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Celia's House

Celia s House Celia s House filled with effervescent warmth and cheer is the story of Dunnian a spellbindingly lovely family estate in Scottish Border country and of the generations of Dunne family that live in i

  • Title: Celia's House
  • Author: D.E. Stevenson
  • ISBN: 9780030204418
  • Page: 150
  • Format: Hardcover
  • Celia s House, filled with effervescent warmth and cheer, is the story of Dunnian a spellbindingly lovely family estate in Scottish Border country and of the generations of Dunne family that live in it and love it dearly Beginning in 1905 with ninety year old Celia Dunne, it delightfully portrays the bustling life of her heir and grand nephew, Humphrey Dunne, and hiCelia s House, filled with effervescent warmth and cheer, is the story of Dunnian a spellbindingly lovely family estate in Scottish Border country and of the generations of Dunne family that live in it and love it dearly Beginning in 1905 with ninety year old Celia Dunne, it delightfully portrays the bustling life of her heir and grand nephew, Humphrey Dunne, and his family of five rambunctious children It follows the family over forty years through their youthful antics, merry parties, heartbreaks and loves and marriages, as each in turn comes to maturity and an understanding of the enduring satisfaction Dunnian gives to their lives.

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      Posted by:D.E. Stevenson
      Published :2019-02-11T11:18:28+00:00

    1 thought on “Celia's House

    1. $2.99 Kindle sale, May 9, 2017.Celia's House, written in 1943 by popular Scottish author D.E. Stevenson, is a cozy, charming read, a little old-fashioned, with some lovely moments. Readers who like nostalgic books with some light romance, like The Blue Castle by L.M. Montgomery, will probably enjoy this book. Also, about half of this novel is a 1920s retelling of Mansfield Park, so how you feel about retellings generally and that Austen novel in particular will affect how well you like Celia's H [...]

    2. I hoped – in fact I expected - that I would fall in love with ‘Celia’s House’.It promised things that I love, and things that I know D E Stevenson is very, very good at:•A Scottish setting•A big house•The history of a family.I did fall in love with the story as it began, but sadly I fell out of love again before very long. I found things to love, I found moments to love, but it wasn’t the same. Because the spell had been broken.Let me explain.The story opens early in the twentiet [...]

    3. Dunnian is a Scottish estate that has been home to the Dunnes for generations. The story begins at the end of the 19th century with the elderly Celia and takes the family through WWII. Thoroughly enjoyable.

    4. Celia's House. The funny thing is that I read this as a teenager, and I've often tried to think of the title through the years. I knew it had something to do with Celia. Well, a friend in my bookclub requested to read it. Andyou guessed it.I rediscovered a book I read probably 30 years ago. How fun is that?The book is an old-fashioned, comfortable read from 1943. So, I guess people were wanting a pleasant book to escape from the war. Celia Dunne decided to change her will to leave the family est [...]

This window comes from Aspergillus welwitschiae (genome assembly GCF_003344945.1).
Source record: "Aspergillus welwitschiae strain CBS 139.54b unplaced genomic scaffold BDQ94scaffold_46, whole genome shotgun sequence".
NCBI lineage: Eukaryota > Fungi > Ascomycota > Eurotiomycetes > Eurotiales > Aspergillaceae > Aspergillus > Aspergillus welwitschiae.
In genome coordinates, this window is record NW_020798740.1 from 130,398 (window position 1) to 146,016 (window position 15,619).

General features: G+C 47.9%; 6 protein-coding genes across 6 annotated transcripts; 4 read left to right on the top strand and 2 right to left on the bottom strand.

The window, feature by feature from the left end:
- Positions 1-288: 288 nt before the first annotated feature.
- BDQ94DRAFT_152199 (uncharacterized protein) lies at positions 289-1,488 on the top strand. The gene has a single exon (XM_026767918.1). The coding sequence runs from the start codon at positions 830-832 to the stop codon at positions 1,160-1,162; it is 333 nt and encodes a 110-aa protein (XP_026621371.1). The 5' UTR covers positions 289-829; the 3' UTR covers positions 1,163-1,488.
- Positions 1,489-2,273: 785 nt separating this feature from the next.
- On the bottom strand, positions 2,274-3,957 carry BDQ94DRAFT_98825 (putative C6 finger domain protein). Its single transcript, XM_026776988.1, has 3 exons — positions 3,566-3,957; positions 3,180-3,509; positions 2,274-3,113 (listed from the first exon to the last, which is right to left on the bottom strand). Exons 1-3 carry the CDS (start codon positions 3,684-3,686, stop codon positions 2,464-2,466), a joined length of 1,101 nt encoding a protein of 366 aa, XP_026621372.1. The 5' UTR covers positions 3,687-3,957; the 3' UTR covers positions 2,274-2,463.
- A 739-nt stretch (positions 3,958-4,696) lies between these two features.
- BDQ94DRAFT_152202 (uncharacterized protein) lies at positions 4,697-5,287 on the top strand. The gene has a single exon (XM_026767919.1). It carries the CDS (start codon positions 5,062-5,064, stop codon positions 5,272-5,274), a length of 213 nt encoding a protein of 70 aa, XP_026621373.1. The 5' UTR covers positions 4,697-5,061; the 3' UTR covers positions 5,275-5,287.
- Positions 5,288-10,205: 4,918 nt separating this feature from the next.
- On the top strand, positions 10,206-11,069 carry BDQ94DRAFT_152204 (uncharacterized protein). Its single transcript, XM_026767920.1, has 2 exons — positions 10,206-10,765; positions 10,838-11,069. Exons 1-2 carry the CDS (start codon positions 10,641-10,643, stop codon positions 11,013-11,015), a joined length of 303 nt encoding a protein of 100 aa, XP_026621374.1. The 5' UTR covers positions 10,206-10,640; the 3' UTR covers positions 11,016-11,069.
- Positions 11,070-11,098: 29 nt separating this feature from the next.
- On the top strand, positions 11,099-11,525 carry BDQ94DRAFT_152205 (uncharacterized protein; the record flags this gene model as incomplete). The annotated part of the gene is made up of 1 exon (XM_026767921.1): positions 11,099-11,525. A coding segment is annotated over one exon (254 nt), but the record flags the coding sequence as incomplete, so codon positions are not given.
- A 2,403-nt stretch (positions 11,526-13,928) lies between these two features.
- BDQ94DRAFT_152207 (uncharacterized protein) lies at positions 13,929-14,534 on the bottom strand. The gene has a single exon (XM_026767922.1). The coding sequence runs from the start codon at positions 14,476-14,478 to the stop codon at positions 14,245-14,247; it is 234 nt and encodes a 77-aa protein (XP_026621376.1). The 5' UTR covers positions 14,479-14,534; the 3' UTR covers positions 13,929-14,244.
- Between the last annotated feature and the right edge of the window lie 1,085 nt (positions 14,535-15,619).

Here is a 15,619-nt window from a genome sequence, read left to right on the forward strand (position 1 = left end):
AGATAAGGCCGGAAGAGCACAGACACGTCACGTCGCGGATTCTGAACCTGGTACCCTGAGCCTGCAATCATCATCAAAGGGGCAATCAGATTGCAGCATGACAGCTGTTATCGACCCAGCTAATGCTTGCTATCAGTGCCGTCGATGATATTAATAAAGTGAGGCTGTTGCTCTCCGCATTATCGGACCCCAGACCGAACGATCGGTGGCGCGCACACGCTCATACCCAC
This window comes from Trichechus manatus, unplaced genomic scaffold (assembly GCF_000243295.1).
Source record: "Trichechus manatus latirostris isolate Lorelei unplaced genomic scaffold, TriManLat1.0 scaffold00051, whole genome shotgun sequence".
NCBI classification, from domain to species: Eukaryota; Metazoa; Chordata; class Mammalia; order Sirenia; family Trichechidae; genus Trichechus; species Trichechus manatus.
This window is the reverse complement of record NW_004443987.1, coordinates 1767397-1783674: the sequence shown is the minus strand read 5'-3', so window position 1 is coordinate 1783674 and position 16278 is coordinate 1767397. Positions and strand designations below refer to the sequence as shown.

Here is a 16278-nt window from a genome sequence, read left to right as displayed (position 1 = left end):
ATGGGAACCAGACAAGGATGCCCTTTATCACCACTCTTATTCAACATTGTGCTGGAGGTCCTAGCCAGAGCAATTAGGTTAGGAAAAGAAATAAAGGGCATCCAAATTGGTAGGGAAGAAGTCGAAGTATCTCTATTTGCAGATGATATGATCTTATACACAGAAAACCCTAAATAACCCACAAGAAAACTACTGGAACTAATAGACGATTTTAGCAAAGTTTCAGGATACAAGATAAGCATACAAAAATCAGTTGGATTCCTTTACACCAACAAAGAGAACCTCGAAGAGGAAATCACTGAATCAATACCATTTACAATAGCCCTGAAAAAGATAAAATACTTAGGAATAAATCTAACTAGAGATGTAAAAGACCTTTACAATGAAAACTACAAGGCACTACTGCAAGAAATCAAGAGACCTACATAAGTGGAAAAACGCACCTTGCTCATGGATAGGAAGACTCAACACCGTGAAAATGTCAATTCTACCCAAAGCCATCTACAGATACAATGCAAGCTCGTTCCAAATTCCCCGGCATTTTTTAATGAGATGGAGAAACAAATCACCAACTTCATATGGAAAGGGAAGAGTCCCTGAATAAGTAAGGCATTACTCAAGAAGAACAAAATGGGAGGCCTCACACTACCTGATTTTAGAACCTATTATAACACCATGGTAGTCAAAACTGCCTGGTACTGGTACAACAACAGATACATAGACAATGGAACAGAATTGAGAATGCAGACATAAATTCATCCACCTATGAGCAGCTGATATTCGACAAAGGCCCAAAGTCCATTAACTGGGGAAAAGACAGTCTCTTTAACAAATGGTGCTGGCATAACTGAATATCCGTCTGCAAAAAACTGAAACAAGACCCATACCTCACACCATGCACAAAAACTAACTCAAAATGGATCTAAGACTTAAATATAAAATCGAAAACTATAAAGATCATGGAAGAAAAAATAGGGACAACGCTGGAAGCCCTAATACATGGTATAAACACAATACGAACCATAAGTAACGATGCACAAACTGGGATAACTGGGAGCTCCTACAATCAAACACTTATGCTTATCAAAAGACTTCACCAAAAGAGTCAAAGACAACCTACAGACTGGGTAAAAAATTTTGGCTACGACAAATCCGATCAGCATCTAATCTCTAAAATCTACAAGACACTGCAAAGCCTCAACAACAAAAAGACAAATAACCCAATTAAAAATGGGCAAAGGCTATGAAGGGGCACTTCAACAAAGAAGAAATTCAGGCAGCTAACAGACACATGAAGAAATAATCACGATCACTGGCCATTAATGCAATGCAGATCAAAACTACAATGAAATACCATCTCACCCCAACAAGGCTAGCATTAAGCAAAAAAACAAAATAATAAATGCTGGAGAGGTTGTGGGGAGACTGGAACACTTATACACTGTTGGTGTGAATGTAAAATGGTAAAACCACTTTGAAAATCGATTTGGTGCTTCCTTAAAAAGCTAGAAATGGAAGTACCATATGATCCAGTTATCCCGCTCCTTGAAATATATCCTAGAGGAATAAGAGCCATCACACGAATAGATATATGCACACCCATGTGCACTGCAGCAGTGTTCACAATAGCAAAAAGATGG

5. Celia Dunne has lived 90 years at Dunnian. She was born the day after Waterloo and has lived into the new century. Now she's elderly and dying and knows she has to leave her beloved Dunnian. There have always been Dunnes at Dunnian, even before their house was built. Her nephew, Maurice, and his wife Nina are dying to get their hands on Dunnian to make "improvements," but Celia has other plans. She summons her great-nephew Humphrey, on leave from the Navy and determines he loves Dunnian as much [...]

    6. This book covers about 40 years of one family's history. In 1905, old Celia Dunne is deciding who should inherit the family estate. She settles on her great-nephew, Humphrey Dunne, after she assures herself that he really loves the place like she does and would settle down there and raise his family. Her condition is that even though he already has 3 children, he must have another daughter and name her Celia, and that daughter must be the next heiress to the estate.The Dunnes move in, years go b [...]

    7. 1943. So, MID-2oth century women's lit rather. Historical interest. Written by a woman, in the midst of WWII Britain (or Scotland). So sweet. But not TOO sweet, and not too fluffy. Sure, it's a charming little romance that well beguiled my Sunday afternoon, but it also had a few little thoughtful moments. Stevenson does relationships pretty well. She also does slightly to quite broken heroines pretty well (and helps them become whole again in a fairly realistic manner). And she always (okay in t [...]

    8. Another delightful book by D.E. Stevenson. I didn't want it to stop, ever!Loveable characters and a great plot in which the family house is almost a character.I can't wait to start reading Listening Valley. Although I do know it's not exactly a sequel.

    9. This is only the second D E Stevenson book I have read, most of her books are now out of print, and they are hugely sort after and very difficult to find. Therefore even though this is a registered bookcrossing book, I am keeping it for now - instead of passing it on ( bad bad bookcrosser!) and if I do come across another copy I will then let it travel on.I absolutley loved this book. The book opens in 1905 with the first Ceila Dunne - 90 year old owner of Dunnian house. She informs her astonish [...]

    10. I really liked this book. The tale of a grandmother leaving her house to her namesake granddaughter instead of the oldest son. Very untraditional back in those days. However, what Celia wanted, Celia got. The story steeped in traditions was about a family of 7 and a cousin all growing up in Dunnian. It was a very entertaining story with laughter, joy, love, jealousy,sadness and strong family ties. A time when there were several maids and a Gardner and a cook, only they were workers, not slaves s [...]

    11. Forty years in the life of a family and a house. . . in 1905 the elderly Miss Celia Dunne is visited by her grandnephew Humphrey and tells him, contrary to the expectations of her oldest brother's son, she's leaving the house to him, and after him to his daughter Celia -- even though he has only a son and two daughters, neither named Celia.This meanders into a tale of the family growing up; the son Mark getting his feeling for the place and being told by the gardener that he could eat the apples [...]